The new GCAP program bringing together Great Britain, Italy and Japan, seems to specialize in air superiority for a device intended to evolve alongside the F-35A/B.
Announced at the 2018 Farnbourouh air show, the Futur Combat Air System program and the British 6th generation Tempest fighter was then perceived by many experts as a proud response to the announcement of the upcoming launch of the Franco-German SCAF program in fall 2017.
And even if European partners, such as the Italian Leonardo or the missile MBDA, participated in the British program, many questions remained about fiscal sustainability of such a program by London.
Nonetheless, thehe political determination of the British did not waver, and the first significant investments for the development of the program were not long in being indicated with, in passing, an economic model piloted by PWc based not on public expenditure, but on the budgetary and social balance of the investment made.
In fact, where SCAF struggled to overcome Franco-German differences and saw its deadlines slip by more than one year per year, the FCAS continued its work, to the point of attracting new state partners. First of all Italy in January 2021, then a year later, Japan by merging the European Tempest program and Japanese FX.
In fact, today, not only is the FCAS program, since renamed Global Combat Air Program or GCAP program, secure, but it even offers much more robust structural parameters than does the SCAF program, marked by a year standoff between Dassault Aviation and Airbus Defense & Space for piloting the 1ᵉʳ pillar of the program aimed at designing the Next Generation Fighter, the combat aircraft at the heart of the system of systems.
Indeed, on the one hand, the complementarity of know-how within GCAP facilitates industrial sharing within the program, especially since Great Britain, because of its experience, remains the undisputed pilot and in particular the designer of the Tempest fighter plane.
In addition, the ambitions put forward by the 3 partners of the GCAP program in terms of defense investment are all higher than those put forward by their mirrors of the SCAF program, with Japan specifically, which is aiming for an army budget of more than 100 billion. $ where Germany is only targeting $85 billion. Finally, the three countries share a similar architecture for the future of their air forces.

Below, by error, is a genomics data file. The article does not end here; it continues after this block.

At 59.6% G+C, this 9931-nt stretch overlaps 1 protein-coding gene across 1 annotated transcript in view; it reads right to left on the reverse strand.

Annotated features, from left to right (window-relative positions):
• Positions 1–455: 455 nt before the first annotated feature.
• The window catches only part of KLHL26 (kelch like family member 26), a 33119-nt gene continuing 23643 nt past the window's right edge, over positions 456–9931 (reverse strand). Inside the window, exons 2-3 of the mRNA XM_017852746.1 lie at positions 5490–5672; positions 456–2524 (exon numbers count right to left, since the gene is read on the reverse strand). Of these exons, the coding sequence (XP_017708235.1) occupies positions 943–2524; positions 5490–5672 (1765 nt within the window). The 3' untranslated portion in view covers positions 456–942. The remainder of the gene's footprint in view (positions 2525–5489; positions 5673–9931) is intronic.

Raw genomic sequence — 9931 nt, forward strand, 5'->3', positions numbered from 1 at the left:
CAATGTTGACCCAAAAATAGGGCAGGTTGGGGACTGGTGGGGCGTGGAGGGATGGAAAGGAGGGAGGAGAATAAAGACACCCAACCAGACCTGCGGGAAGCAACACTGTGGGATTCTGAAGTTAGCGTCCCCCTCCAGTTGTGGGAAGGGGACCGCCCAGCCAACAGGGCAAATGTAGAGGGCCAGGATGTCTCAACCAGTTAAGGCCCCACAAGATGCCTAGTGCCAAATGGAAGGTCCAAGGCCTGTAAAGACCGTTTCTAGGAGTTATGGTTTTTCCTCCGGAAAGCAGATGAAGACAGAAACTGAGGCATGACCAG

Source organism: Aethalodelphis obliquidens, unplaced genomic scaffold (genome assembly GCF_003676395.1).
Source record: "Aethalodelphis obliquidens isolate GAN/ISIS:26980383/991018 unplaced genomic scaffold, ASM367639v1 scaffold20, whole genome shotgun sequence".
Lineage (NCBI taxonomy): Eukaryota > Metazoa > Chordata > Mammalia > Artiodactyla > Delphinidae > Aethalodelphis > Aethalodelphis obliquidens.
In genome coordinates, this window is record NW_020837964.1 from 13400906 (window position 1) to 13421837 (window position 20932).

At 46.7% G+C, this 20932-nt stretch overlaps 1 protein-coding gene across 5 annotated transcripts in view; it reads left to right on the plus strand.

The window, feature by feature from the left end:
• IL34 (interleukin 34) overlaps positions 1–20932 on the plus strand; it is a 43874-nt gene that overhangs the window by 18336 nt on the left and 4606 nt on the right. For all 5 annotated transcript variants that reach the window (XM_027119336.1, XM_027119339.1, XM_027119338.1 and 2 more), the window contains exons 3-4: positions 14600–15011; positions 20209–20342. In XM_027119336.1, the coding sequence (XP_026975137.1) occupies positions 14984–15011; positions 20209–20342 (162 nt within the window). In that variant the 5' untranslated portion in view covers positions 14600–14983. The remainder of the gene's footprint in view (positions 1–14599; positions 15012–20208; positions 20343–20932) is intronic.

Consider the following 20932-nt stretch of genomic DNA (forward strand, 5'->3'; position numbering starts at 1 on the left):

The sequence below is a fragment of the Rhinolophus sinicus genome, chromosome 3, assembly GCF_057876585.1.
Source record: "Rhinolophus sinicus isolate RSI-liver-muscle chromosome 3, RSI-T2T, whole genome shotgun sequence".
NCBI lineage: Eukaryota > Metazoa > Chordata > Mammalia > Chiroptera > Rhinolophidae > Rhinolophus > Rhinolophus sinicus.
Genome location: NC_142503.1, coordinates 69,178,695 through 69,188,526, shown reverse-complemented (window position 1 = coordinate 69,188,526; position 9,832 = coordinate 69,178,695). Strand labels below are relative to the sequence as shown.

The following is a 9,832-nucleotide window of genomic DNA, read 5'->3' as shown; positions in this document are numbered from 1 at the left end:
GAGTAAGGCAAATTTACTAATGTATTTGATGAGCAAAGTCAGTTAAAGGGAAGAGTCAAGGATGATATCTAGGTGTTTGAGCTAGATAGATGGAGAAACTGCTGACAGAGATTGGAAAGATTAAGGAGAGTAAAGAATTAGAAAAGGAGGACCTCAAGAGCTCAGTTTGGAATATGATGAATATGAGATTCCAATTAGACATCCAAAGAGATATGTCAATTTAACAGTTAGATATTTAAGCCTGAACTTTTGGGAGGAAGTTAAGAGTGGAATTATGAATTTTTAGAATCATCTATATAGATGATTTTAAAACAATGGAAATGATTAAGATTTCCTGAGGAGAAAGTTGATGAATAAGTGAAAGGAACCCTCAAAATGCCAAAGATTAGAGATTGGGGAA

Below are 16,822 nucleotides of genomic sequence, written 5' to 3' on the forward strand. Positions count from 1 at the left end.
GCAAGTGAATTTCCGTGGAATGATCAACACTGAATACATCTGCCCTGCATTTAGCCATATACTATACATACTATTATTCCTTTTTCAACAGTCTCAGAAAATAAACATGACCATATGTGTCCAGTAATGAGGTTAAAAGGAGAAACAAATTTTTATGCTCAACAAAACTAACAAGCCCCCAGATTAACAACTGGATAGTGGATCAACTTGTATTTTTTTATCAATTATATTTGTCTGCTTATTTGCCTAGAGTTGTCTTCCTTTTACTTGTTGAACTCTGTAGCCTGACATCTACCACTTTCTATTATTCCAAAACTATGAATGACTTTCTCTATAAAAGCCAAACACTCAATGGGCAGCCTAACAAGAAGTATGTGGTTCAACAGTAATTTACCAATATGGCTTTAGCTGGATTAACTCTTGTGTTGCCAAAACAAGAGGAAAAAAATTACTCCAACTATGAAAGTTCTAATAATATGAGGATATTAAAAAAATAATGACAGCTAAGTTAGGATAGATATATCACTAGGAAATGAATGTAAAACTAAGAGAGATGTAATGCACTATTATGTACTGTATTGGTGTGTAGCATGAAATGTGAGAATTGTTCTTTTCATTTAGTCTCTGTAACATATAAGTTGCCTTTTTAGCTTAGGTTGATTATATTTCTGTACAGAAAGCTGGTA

Thus, London, like Tokyo and Rome, are already major users of the F-35 Lightning II, in particular of the B version with vertical or short take-off and landing to arm the British Queen Elizabeth and Prince of Walles aircraft carriers, the aircraft carriers Japanese Izumo and Kaga light aircraft and the Italian Cavour and Trieste aircraft carriers.
In addition, it is probable that, like the Japanese air self-defense forces and the Italian air forces, the Royal Air Force will acquire F-35As in the future in addition to the F-35Bs of its naval aviation, so as to densify its striking capacities and suppression of opposing defences.
The situation is much less clear within the SCAF program, where France effectively wants a fully versatile aircraft to replace its Rafales, while Germany, and most likely Spain, will at least deploy a specialized fleet of F- 35, the first to carry out NATO's nuclear mission, the second to arm its aircraft carrier Juan Carlos I, with a very significant risk that additional orders will come in particular to compensate for the shifts in the schedule of the SCAF program.
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